/09/2006 Overview of the Windows I/O system architecture Different file access modes in the CreateFile() function:  Without using the file system cache: no buffer mode (FILE_FLAG_NO_BUFFERING)  Using the file system cache: sequential, normal, write through modes. FILE_FLAG_SEQUENTIAL_SCAN, FILE_ATTRIBUTE_NORMAL, FILE_FLAG_WRITE_THROUGH Storage Device I/O request FastIO Page miss Cache Manager File System Driver Storage Device Driver Virtual Memory Manager PRiSM Lab/ University of Versailles5 12/09/2006/

Course ILT Memory systems Unit objectives Describe the function of memory and differentiate between different types of memory chips Differentiate between.

–Not synchronized to system clock –Consistent time to access and read data Synchronous –Synchronized to system clock –Access data and return in one or more clock cycles SDRAM faster than ADRAM Course ILT Memory access types DRAMDynamic RAM/Memory Topic B: Memory packaging Topic C: Memory troubleshooting Course ILT Task Manager Windows GUI utility Provides information on currently running processes Version available on all Windows operating systems –Windows 9x/Me Program List –Windows NT/2000/XP Task Manager/

 What Is a Computer? What Is a Computer?  Computer System Components Computer System Components  Hardware Hardware  Types of Memory Types of Memory.

 What Is a Computer? What Is a Computer?  Computer System Components Computer System Components  Hardware Hardware  Types of Memory Types of Memory  Input Devices Input Devices  Output Devices Output Devices  Overview of Software Overview of Software  Operating System Operating System  A computer is a programmable machine with two principal characteristics: It responds to a specific set of instructions in a well-defined manner.  It can execute a prerecorded list of/

Bus structures Unit objectives Describe the primary types of buses, and define interrupt, IRQ, I/O address, DMA, and base memory address Describe the features.

Video continued Buses, continued Address and data buses enable: –Basic CPU operation –Interactions with memory Expansion bus –Communication pathway for non-core components to interact with /drive Device Manager: IRQs Activity A-2 Examining IRQ assignments I/O addresses Identify section of shared memory Range of memory addresses Hexadecimal Device Manager: I//was accessing and using main system memory –Direct Memory Execute (DIME) Modern AGP cards use onboard memory, except in laptops Multiple-monitor support /

1 AQA ICT AS Level © Nelson Thornes 2008 Operating Systems What are they and why do we need them?

memory to the various tasks that need to be carried out. 7 AQA ICT AS Level © Nelson Thornes 2008 Types of interface The operating system also provides the user different interfaces, such as: Graphical User Interface Command Line Interface Menu Driven Interface 8 AQA ICT AS Level © Nelson Thornes 2008 Utilities The operating system may have some utilities such as file management software already built in. Other systems/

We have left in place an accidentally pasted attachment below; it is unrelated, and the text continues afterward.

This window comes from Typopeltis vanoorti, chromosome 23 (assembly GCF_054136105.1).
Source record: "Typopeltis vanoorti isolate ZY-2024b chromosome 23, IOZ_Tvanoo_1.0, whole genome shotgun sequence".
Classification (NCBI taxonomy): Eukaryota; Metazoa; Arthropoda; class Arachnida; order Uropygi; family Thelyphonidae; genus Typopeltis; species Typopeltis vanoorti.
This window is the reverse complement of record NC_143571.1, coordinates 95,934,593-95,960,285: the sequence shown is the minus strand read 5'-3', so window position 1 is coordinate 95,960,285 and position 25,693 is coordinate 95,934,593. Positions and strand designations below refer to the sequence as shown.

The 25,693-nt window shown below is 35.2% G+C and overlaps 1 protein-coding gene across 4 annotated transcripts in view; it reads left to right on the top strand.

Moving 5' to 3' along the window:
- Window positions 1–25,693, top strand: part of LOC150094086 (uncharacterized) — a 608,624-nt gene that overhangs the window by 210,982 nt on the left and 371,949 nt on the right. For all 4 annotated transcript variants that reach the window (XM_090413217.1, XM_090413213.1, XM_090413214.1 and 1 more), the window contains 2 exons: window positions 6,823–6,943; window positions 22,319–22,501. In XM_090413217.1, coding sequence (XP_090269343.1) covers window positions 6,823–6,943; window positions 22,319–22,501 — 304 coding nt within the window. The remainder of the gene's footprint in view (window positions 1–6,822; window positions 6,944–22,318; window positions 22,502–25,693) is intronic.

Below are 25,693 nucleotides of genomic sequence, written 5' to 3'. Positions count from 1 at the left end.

CAR-STM: Scheduling-based Collision Avoidance and Reduction for Software Transactional Memory Shlomi Dolev, Danny Hendler and Adi Suissa PODC 2008.

Avoider 2 Enque transaction in most-conflicting queue. Put/operation o Transaction repeatedly applies operation to randomly-selected region item Transactional memory Dagstuhl, June 08 Experimental results Transactional memory Dagstuhl, June 08 Most relevant prior art  [Yoo, Lee, 2008]: Adaptive transaction scheduling for TM systems  [Bai, Shen, Zhang, Scherer, Ding, Scott]: A key- based adaptive TM executor Conclusions  Transactions-ignorant scheduling is problematic  Serializing contention management/

Self-Contained CLI Assemblies Dipl.-Inf. Bernhard Rabe Operating Systems & Middleware Group Hasso-Plattner-Institute University of Potsdam.

Bernhard Rabe Operating Systems & Middleware / instance void.ctor() cil managed {…}.method public hidebysig static void Main(string[] args) cil managed{.entrypoint.maxstack 1 newobj instance void [mscorlib]System.Object::.ctor() pop ldc./systems  No CLR modifications required May 29 - June 1, 2006.NET Technologies2006, Plzeň16 CLR Memory Footprint  Kernel Profile is smallest CLI conforming CLR Base Class Library (BCL) 145 types (ECMA 335 2nd) Runtime library 42 types (ECMA 335 2nd)  BCL is embedded in/

Slide 5-1 Copyright © 2004 Pearson Education, Inc. Operating Systems: A Modern Perspective, Chapter 5.

the CPU Variable x Register Data on device... read(dev_I, “%d”, x); y = f(x)... Device dev_I Memory CPU... startRead(dev_I, “%d”, x);... While(stillReading()) ; y = f(x)... Slide 5-9 Copyright © 2004 Pearson Education, Inc. Operating Systems: A Modern Perspective, Chapter 5 Overlapping CPU-Controller Operations in a Process App I/O Ctlr t1t1 t2t2 t3t3 t4t4 t5t5 t6t6 t7t7 t8t8 t9t9 Slide 5/

CDMS Channel Distribution and Management System Symphony Technoventures Pvt. Ltd..